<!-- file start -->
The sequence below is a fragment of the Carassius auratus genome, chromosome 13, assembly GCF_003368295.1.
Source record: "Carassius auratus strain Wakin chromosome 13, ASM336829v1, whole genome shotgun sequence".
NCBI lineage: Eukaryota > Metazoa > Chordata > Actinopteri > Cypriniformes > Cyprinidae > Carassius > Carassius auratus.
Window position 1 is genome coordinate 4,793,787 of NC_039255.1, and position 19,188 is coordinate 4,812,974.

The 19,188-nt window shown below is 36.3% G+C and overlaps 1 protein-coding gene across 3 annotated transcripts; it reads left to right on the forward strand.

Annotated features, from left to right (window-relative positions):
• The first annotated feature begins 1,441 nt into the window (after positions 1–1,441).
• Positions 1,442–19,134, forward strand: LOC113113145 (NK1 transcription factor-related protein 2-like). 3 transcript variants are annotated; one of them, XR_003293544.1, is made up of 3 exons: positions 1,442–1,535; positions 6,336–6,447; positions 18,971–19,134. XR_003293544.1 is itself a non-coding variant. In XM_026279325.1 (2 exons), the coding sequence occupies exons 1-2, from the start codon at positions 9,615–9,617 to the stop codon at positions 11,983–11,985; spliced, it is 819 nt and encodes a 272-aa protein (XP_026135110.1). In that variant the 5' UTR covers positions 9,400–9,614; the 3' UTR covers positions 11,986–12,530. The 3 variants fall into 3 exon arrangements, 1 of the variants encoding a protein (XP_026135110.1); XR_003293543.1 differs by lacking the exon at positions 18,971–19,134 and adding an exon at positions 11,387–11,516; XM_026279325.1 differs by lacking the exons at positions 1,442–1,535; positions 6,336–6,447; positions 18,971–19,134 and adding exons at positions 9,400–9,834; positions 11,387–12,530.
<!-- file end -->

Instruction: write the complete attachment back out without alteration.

The sequence below is a fragment of the Carassius auratus genome, chromosome 13, assembly GCF_003368295.1.
Source record: "Carassius auratus strain Wakin chromosome 13, ASM336829v1, whole genome shotgun sequence".
NCBI lineage: Eukaryota > Metazoa > Chordata > Actinopteri > Cypriniformes > Cyprinidae > Carassius > Carassius auratus.
Window position 1 is genome coordinate 4,793,787 of NC_039255.1, and position 19,188 is coordinate 4,812,974.

The 19,188-nt window shown below is 36.3% G+C and overlaps 1 protein-coding gene across 3 annotated transcripts; it reads left to right on the forward strand.

Annotated features, from left to right (window-relative positions):
• The first annotated feature begins 1,441 nt into the window (after positions 1–1,441).
• Positions 1,442–19,134, forward strand: LOC113113145 (NK1 transcription factor-related protein 2-like). 3 transcript variants are annotated; one of them, XR_003293544.1, is made up of 3 exons: positions 1,442–1,535; positions 6,336–6,447; positions 18,971–19,134. XR_003293544.1 is itself a non-coding variant. In XM_026279325.1 (2 exons), the coding sequence occupies exons 1-2, from the start codon at positions 9,615–9,617 to the stop codon at positions 11,983–11,985; spliced, it is 819 nt and encodes a 272-aa protein (XP_026135110.1). In that variant the 5' UTR covers positions 9,400–9,614; the 3' UTR covers positions 11,986–12,530. The 3 variants fall into 3 exon arrangements, 1 of the variants encoding a protein (XP_026135110.1); XR_003293543.1 differs by lacking the exon at positions 18,971–19,134 and adding an exon at positions 11,387–11,516; XM_026279325.1 differs by lacking the exons at positions 1,442–1,535; positions 6,336–6,447; positions 18,971–19,134 and adding exons at positions 9,400–9,834; positions 11,387–12,530.